By Kolec E. Jessey
April 15, 2004
In the past few weeks there has been numerous reports in the Liberian media about pervasive corruption in the transitional government headed by Charles Bryant. These reports had led to misgivings about the government decision to purchase fleets of American Grand Jeep Cherokee through a shady Lebanese trader and the soaring travel expenditures involving the rebel filled transitional legislature.
While these trepidations about the government expenditures in the face of widespread poverty are legitimate, it is essential that we calm down a bit about some of our judgments on the transitional government, take a deep breath, and not be carried away by news report emanating from Monrovia. Yes, yes, I know everything is not rosy in the government in term of transparency and accountability but things are not collapsing under corruption as we are being led to believe.
I have spent the last few days reading the International Monetary (IMF) staff report on Liberia entitled: Report on Post-Conflict Economic Situation and Prospects for January-June 2004 for Liberia, issued March 2004. In that report, the IMF noted that there have been several fiscal and economic measures taken by the Bryant’s interim government to strengthen economic and fiscal management. The report highlighted five control areas in which the government has implemented with the urging of the managing director of the IMF to improve fiscal and economic management.
First, the government has centralized the revenue collections at the Ministry of Finance and ended government institutions levying and retaining taxes and fees for unbudgeted purposes. As a result according to the report, average revenue collection rose to US$5 million per month from October 2003- January 2004, compared with average monthly collection of US$1.3 million in the third quarter of 2003 which happens to be under the disgraced rebel leader, Charles Taylor. Another significant step is the centralization of all government account at the Central Bank of Liberia. This is crucial in ensuring control in the revenue collection process.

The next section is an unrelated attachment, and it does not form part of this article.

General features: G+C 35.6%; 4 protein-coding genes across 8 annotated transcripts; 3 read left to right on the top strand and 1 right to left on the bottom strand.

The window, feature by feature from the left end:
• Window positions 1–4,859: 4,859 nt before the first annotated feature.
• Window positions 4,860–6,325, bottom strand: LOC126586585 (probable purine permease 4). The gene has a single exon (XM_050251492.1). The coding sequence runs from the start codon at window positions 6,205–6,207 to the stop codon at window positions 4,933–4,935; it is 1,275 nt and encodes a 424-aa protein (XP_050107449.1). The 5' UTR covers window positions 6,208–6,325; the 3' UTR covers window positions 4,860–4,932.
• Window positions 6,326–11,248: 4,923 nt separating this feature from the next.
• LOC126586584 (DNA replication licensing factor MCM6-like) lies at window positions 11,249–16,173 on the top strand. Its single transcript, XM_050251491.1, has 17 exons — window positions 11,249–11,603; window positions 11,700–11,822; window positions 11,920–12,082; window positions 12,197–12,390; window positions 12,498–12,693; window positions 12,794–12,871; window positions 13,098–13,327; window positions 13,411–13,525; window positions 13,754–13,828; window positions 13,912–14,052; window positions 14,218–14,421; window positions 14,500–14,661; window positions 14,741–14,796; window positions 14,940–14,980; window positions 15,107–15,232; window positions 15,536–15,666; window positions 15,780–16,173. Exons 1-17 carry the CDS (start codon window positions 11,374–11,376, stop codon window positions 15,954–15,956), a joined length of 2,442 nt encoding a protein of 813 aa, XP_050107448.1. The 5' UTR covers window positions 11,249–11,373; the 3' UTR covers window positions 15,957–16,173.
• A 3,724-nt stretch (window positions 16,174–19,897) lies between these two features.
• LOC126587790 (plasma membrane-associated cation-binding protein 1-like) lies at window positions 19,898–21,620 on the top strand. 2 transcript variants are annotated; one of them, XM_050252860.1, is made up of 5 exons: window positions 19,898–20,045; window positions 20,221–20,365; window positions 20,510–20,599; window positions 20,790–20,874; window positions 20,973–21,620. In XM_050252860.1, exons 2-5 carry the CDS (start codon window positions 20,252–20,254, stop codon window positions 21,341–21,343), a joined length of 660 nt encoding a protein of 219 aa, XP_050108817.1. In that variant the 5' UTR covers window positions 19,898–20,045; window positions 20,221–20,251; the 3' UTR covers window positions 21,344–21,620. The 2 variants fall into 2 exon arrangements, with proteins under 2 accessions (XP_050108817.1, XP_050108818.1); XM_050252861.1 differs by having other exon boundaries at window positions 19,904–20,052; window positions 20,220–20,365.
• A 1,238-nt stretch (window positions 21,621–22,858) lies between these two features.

Until the Bryant’s government took office according to the IMF staff report, the importation of rice and petroleum products were handle through monopolies by a Lebanese merchant and retailed prices, as fixed by government of Taylor, substantially exceeded import costs and taxes. The transitional government removed the import monopoly for both products and revised retail prices to reflect import cost, trade margins, and taxes. As a result, the report noted that retail prices have dropped significantly while tax collections increased due also to the reinstatement of the general sale tax that had been suspended for both goods.
Another significant step by the government is the decision by the government
at the urging of the IMF to allow an independent audit of the Bureau
of Maritime, the Forestry Development Authority (FDA), Liberia Petroleum
Refinery Company (LPRC), and the Central Bank of Liberia (CBL) to be
conducted with assistance from the European Union. This is significant
in that it will provide assurances to international donors that the
government is serious about Liberia reconstruction and thereby enhance
the prospect of attracting international funding to the country reconstruction
More significant in the report is Bryant’s government decision to implement a number of fiscal measures to improve the budget process and controls. To strengthen cash management at the urging of the IMF, the report noted that the government bank accounts at the Central Bank of Liberia will be consolidated into a single treasury account, and regular meeting will be held to analyze commitments and cash outlays. In addition, the Ministry of Finance will conduct regular reconciliations between revenue, expenditures, and movements in government bank accounts, and produce regular budget reports. “The authorities also intend to request technical assistance to (i) improve the expenditure management process including installation of a robust computerized system; (ii) establish an external audit function; and (iii) bring the procurement process inline with international standards.”
These economic and fiscal measures by the government are not just significant, but signify the transitional government’s commitment to transparency and accountability and help improve the government image to donor agencies and governments. These measures also go a long way in easing concerns about widespread corruption.
This does not suggest that Bryant and the transitional government do not have more to do to control expenditures and corruption. This is quite to the contrary. We have to understand that it will take more than just the transitional period to rebuild institutional controls and fiscal discipline that has broken down over the years. Therefore, it is reasonable for us to commend the government for some of the steps it has taken to bring certain level of transparent and accountable management processes and not just continue to heap criticisms on it.